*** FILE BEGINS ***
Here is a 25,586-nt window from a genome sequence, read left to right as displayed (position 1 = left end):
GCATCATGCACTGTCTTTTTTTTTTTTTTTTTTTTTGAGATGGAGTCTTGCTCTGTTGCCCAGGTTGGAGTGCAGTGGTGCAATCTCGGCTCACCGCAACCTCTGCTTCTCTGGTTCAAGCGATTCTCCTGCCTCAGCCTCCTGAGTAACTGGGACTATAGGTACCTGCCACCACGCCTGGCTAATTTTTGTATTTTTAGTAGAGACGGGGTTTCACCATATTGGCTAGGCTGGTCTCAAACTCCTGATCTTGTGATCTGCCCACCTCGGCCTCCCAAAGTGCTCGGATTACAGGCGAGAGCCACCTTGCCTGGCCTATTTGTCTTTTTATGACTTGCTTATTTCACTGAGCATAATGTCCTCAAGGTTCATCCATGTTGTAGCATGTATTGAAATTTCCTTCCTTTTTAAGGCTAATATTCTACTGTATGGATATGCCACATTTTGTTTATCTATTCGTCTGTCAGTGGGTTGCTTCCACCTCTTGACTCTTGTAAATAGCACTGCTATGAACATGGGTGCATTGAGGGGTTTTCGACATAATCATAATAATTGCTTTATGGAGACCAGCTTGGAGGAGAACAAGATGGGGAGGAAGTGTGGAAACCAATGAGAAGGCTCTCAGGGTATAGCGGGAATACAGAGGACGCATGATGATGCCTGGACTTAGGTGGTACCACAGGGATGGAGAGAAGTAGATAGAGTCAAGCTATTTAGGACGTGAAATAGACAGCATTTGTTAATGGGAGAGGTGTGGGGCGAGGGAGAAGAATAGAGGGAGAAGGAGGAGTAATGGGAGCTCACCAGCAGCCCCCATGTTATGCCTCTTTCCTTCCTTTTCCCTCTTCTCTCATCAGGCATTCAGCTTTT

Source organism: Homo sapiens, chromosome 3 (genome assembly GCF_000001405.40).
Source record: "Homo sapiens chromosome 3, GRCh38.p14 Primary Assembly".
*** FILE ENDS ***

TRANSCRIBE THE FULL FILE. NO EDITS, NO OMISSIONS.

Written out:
Here is a 25,586-nt window from a genome sequence, read left to right as displayed (position 1 = left end):
GCATCATGCACTGTCTTTTTTTTTTTTTTTTTTTTTGAGATGGAGTCTTGCTCTGTTGCCCAGGTTGGAGTGCAGTGGTGCAATCTCGGCTCACCGCAACCTCTGCTTCTCTGGTTCAAGCGATTCTCCTGCCTCAGCCTCCTGAGTAACTGGGACTATAGGTACCTGCCACCACGCCTGGCTAATTTTTGTATTTTTAGTAGAGACGGGGTTTCACCATATTGGCTAGGCTGGTCTCAAACTCCTGATCTTGTGATCTGCCCACCTCGGCCTCCCAAAGTGCTCGGATTACAGGCGAGAGCCACCTTGCCTGGCCTATTTGTCTTTTTATGACTTGCTTATTTCACTGAGCATAATGTCCTCAAGGTTCATCCATGTTGTAGCATGTATTGAAATTTCCTTCCTTTTTAAGGCTAATATTCTACTGTATGGATATGCCACATTTTGTTTATCTATTCGTCTGTCAGTGGGTTGCTTCCACCTCTTGACTCTTGTAAATAGCACTGCTATGAACATGGGTGCATTGAGGGGTTTTCGACATAATCATAATAATTGCTTTATGGAGACCAGCTTGGAGGAGAACAAGATGGGGAGGAAGTGTGGAAACCAATGAGAAGGCTCTCAGGGTATAGCGGGAATACAGAGGACGCATGATGATGCCTGGACTTAGGTGGTACCACAGGGATGGAGAGAAGTAGATAGAGTCAAGCTATTTAGGACGTGAAATAGACAGCATTTGTTAATGGGAGAGGTGTGGGGCGAGGGAGAAGAATAGAGGGAGAAGGAGGAGTAATGGGAGCTCACCAGCAGCCCCCATGTTATGCCTCTTTCCTTCCTTTTCCCTCTTCTCTCATCAGGCATTCAGCTTTT

Source organism: Homo sapiens, chromosome 3 (genome assembly GCF_000001405.40).
Source record: "Homo sapiens chromosome 3, GRCh38.p14 Primary Assembly".